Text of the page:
This begs a tricky question: to what extent does flexibility and rationalization of urban plans open up opportunities for creativity and adaptability, and to what extend do they simply allow for further penetration of these forces, and a general realignment of the urban fabric from performance to profitability? Or perhaps, more to the point, what kinds of flexibility and rationalization of the urban plan are productive in unlocking creative development? In trying to conceive of new models for “soft planning” in the American residential landscape in the aftermath of the 2008 collapse, boom/bust dynamic of the housing market, and the persistent inequalities in the American city, how do we position and organized this “softness” to ensure that it strikes the balance between profit and performance, creativity and scalability, variability and cohesion? Clearly this is a complex problem, requiring a working understanding of the web of physical, social, and environmental, financial, regulatory conditions, the politics of NIMBYism, gentrification, and so on.
This project will attempt to revitalize the diagrammatic approach of the RPAA plans and Ebenezer Howard’s Garden City, drawing on the history of housing development over the past century, as well as emerging computational tools and urban data. The goal will be to develop platforms for generating and evaluating site specific, adaptable urban plans for new and existing residential areas. This project rejects comprehensively recent calls to eliminate urban planning codes to be replaced by a “hegeomonic parametricism.” Rather, this projects seeks to explore the ways these codes and institutions can be augmented through the use of computational tools, building on the intelligence embedded within these systems while attempting to overcome unnecessary rigidity or friction and strike the delicate the balance between structure and freedom in any organizing system.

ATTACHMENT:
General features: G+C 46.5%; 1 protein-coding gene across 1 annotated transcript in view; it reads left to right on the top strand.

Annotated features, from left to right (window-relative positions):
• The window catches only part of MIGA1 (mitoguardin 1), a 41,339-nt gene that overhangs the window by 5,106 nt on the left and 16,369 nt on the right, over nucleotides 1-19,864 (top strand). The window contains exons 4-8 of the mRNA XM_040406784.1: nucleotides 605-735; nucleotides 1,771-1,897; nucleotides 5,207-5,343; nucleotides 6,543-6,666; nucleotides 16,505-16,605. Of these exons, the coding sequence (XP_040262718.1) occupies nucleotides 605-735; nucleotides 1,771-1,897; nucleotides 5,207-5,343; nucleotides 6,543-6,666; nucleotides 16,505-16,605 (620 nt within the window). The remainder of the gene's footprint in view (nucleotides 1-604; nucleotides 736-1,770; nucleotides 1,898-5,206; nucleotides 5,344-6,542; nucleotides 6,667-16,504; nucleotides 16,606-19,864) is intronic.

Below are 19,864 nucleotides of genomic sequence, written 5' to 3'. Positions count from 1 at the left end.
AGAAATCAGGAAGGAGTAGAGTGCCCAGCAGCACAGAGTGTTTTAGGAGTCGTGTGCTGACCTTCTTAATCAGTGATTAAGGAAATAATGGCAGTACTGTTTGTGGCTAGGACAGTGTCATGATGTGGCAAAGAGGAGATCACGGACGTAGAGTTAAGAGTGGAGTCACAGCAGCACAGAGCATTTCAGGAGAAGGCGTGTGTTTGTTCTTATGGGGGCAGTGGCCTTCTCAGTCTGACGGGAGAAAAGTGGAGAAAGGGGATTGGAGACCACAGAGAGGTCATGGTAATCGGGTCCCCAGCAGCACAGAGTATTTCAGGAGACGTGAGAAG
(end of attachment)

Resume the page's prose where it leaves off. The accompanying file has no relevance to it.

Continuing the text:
A key part of this research includes an investigation of four neighborhoods, representing the full arc in the evolution of the subdivision neighborhood over the past 100 years, all in or around New York:
- Rayburn, New Jersey (1928) – pre-industrialized subdivision
- Levittown, New York (1947) – early industrialized subdivision
- 1980’s Subdivision TBD – mature industrialized subdivision
- Pre-2008 Subdvision TBD – speculative subdivision
Places Journal and The Atlantic’s Citylab publications, among many others, provide rich sources for the ongoing debates and analysis of the current state and deep history of the American residential landscape. I will try to aggregate relevant articles on this topic below:
Housing Construction Links
Detroit Recover + Housing Links:
NIMBYism + Gentrification
Economics of the American housing crisis: